What Do You Do If You Suffer Bereavement In Spain?

Filed under : Wills, Probate & Inheritance

Many British ex-patriots move to Spain later in life to enjoy their twilight years in a warmer climate. An unfortunate
consequence of this is that when they eventually pass away, the next of kin,
whether here in Spain or back in the UK are confronted with dealing with the funeral arrangements and the inheritance
matters. This can seem overwhelming at what is already a difficult time.

 Following the death of a British national in Spain,
the next of kin, or a formally appointed representative, must decide whether to
repatriate the deceased to the UK,
or carry out a local burial or cremation. If the deceased was covered by
insurance, the next of kin must contact the insurance company without delay. If
there is no insurance cover, the family will have to meet the cost of
repatriation or burial.

The death certificate, is issued by the Civil Registry
(Registro Civil) at the Court Building (Juzgado) or at the Justice of the Peace
(Juzgado de Paz). You should request as many copies as you need. The funeral
director will normally assist with this. The death can then be registered with
your local British Consular office.

If the circumstances of the death were not unusual,
registration of the death is permitted and the body will be released for
repatriation or burial within a few hours. Under a strict interpretation of
Spanish law, burials should take place within 72 hours of death. However, in
the case of foreign nationals, the authorities will normally allow as much time
as necessary, although this should not be longer than a few days.

If the deceased was covered by insurance, the insurance
company will normally have a standing agreement with an International Funeral
Director in Britain to arrange repatriation. If the deceased is not covered by insurance, the next
of kin will have to appoint an undertaker in Spain,
or an International Funeral director themselves. Spanish undertakers have links with International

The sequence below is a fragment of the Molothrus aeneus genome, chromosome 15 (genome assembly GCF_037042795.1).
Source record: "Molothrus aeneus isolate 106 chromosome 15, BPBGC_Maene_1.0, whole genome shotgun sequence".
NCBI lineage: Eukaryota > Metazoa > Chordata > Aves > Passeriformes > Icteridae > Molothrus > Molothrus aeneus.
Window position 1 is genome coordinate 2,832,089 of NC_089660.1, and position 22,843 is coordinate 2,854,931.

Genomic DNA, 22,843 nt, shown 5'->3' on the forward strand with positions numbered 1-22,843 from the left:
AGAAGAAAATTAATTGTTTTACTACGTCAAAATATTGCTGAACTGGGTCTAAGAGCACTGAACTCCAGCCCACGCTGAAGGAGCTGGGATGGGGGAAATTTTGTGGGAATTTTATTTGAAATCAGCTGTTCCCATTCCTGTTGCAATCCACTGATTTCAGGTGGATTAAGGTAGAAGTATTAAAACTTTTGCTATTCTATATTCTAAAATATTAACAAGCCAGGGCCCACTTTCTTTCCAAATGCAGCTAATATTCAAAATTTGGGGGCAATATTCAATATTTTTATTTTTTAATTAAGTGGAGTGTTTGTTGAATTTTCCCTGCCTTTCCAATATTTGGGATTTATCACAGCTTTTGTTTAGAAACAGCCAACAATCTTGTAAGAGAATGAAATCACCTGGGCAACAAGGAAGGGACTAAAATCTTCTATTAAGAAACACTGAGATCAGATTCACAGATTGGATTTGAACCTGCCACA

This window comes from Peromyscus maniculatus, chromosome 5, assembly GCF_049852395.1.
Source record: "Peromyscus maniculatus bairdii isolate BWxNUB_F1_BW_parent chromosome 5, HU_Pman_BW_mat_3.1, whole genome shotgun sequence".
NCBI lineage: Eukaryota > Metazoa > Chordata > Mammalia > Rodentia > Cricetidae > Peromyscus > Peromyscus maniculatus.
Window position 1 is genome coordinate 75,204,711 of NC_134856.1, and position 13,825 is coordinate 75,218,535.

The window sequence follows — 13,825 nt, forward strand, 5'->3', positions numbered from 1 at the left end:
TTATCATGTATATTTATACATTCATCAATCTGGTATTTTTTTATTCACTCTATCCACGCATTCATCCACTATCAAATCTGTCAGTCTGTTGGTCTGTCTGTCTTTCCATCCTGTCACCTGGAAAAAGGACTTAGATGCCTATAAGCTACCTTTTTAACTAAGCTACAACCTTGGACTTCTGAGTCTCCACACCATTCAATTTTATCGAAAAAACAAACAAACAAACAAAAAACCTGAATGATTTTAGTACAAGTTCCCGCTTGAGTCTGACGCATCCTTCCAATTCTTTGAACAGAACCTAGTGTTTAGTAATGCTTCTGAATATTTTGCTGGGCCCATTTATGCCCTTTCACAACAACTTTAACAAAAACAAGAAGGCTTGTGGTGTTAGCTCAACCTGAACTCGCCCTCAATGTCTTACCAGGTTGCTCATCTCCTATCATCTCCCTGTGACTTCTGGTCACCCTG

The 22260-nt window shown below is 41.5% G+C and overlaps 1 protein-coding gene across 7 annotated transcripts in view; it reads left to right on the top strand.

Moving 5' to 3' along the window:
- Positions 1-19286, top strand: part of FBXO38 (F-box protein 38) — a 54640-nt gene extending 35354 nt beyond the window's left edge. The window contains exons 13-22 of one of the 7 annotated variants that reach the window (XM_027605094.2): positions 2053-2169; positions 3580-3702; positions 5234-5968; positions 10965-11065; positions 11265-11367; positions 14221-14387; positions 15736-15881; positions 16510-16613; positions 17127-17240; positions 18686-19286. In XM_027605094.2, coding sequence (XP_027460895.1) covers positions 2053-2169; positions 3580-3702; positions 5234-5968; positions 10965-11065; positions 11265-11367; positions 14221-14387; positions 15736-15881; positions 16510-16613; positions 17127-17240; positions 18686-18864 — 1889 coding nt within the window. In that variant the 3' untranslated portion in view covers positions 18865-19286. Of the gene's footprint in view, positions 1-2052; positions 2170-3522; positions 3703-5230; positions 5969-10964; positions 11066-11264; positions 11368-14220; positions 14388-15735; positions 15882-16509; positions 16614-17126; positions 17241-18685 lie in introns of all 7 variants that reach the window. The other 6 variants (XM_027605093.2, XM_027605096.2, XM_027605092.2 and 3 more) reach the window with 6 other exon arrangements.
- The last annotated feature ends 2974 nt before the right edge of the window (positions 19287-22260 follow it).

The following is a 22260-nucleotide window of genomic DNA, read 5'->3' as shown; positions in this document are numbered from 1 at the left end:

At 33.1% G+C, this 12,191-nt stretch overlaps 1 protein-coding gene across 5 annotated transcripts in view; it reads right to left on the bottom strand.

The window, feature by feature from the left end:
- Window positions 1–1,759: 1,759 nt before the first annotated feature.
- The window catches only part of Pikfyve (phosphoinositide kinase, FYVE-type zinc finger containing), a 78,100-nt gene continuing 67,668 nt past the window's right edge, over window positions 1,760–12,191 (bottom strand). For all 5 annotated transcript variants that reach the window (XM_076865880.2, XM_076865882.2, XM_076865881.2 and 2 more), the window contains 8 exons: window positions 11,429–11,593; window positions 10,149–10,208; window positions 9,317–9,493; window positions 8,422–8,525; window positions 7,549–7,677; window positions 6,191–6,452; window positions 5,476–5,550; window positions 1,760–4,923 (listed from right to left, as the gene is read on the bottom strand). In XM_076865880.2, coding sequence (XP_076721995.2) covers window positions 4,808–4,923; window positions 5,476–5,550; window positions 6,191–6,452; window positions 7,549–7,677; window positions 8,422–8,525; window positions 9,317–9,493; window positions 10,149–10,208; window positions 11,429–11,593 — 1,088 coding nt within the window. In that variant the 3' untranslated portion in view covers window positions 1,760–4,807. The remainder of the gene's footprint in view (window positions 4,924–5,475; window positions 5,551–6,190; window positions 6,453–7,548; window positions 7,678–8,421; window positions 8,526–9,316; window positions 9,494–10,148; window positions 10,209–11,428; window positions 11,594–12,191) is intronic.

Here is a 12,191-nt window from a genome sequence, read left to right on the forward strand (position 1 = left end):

undertakers in the UK and they normally work well together to ensure that all requirements are met in Spain and in
the UK. Local
undertakers in Spain are equipped to carry out repatriation procedures and will provide the special
caskets required. A local civil registry death certificate (indicating cause of
death), a certificate of embalming, and a certificate giving permission to
transfer the remains to the UK are required to ship the body. The Spanish undertaker will arrange this. The
British Consulate can provide covering certificates for British Customs. Local
formalities for repatriation normally take 8 to 10 days to complete.

If the next of kin chooses to proceed with a local burial,
they will need to instruct a local Funeral Director. The British Consulate can
provide a list of these on request, which includes an indication of costs. Cremation is now widely accepted in Spain and there are modern, well-equipped crematoria, except in rural areas. Ashes
can also be taken back to the UK by next of kin with minimal bureaucracy. If this is not possible, local
undertakers will be able to arrange the necessary paperwork and transportation.
There are no restrictions on movement of ashes within the EU.

As far as dealing with the inheritance is concerned, it is
important to use the services of a reliable Spanish law firm. The lawyer will
then have to ascertain whether or not the deceased died with an English or
Spanish will or whether they died intestate, that is without a will. Depending
on whether or not wills were prepared will determine the legal work required to
realise the assets on behalf of the beneficiaries or surviving relatives.

For more information on this subject, or to make an appointment for a
private consultation, please contact us at De
Cotta McKenna & Santafé

Tel.: +34 952 931 781
Fax: +34 952 933 547